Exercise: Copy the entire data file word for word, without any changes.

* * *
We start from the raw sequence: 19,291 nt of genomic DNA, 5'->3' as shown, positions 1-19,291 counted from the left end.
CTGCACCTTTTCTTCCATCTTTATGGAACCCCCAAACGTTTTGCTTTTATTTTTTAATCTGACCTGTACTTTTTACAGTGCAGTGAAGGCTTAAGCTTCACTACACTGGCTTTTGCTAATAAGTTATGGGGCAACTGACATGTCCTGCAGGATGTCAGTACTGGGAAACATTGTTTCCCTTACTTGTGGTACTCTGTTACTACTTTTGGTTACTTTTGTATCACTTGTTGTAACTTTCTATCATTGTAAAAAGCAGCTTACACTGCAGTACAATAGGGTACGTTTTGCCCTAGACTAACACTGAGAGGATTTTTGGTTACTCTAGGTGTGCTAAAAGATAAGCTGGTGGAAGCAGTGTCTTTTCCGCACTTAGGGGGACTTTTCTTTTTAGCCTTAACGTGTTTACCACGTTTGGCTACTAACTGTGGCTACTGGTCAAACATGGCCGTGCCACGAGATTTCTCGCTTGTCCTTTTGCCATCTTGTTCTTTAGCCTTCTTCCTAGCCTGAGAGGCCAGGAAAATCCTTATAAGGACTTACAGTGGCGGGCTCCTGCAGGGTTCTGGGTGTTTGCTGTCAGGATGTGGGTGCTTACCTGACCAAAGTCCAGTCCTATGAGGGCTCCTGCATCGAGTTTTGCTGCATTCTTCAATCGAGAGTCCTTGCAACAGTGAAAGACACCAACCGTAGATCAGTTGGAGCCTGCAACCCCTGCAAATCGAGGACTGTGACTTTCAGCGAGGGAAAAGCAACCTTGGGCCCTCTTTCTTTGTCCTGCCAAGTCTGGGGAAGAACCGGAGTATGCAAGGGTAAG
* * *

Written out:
We start from the raw sequence: 19,291 nt of genomic DNA, 5'->3' as shown, positions 1-19,291 counted from the left end.
CTGCACCTTTTCTTCCATCTTTATGGAACCCCCAAACGTTTTGCTTTTATTTTTTAATCTGACCTGTACTTTTTACAGTGCAGTGAAGGCTTAAGCTTCACTACACTGGCTTTTGCTAATAAGTTATGGGGCAACTGACATGTCCTGCAGGATGTCAGTACTGGGAAACATTGTTTCCCTTACTTGTGGTACTCTGTTACTACTTTTGGTTACTTTTGTATCACTTGTTGTAACTTTCTATCATTGTAAAAAGCAGCTTACACTGCAGTACAATAGGGTACGTTTTGCCCTAGACTAACACTGAGAGGATTTTTGGTTACTCTAGGTGTGCTAAAAGATAAGCTGGTGGAAGCAGTGTCTTTTCCGCACTTAGGGGGACTTTTCTTTTTAGCCTTAACGTGTTTACCACGTTTGGCTACTAACTGTGGCTACTGGTCAAACATGGCCGTGCCACGAGATTTCTCGCTTGTCCTTTTGCCATCTTGTTCTTTAGCCTTCTTCCTAGCCTGAGAGGCCAGGAAAATCCTTATAAGGACTTACAGTGGCGGGCTCCTGCAGGGTTCTGGGTGTTTGCTGTCAGGATGTGGGTGCTTACCTGACCAAAGTCCAGTCCTATGAGGGCTCCTGCATCGAGTTTTGCTGCATTCTTCAATCGAGAGTCCTTGCAACAGTGAAAGACACCAACCGTAGATCAGTTGGAGCCTGCAACCCCTGCAAATCGAGGACTGTGACTTTCAGCGAGGGAAAAGCAACCTTGGGCCCTCTTTCTTTGTCCTGCCAAGTCTGGGGAAGAACCGGAGTATGCAAGGGTAAG